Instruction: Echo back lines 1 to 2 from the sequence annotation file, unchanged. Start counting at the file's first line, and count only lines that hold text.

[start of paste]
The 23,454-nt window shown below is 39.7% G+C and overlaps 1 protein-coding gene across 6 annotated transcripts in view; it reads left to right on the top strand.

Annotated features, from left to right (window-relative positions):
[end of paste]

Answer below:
The 23,454-nt window shown below is 39.7% G+C and overlaps 1 protein-coding gene across 6 annotated transcripts in view; it reads left to right on the top strand.

Annotated features, from left to right (window-relative positions):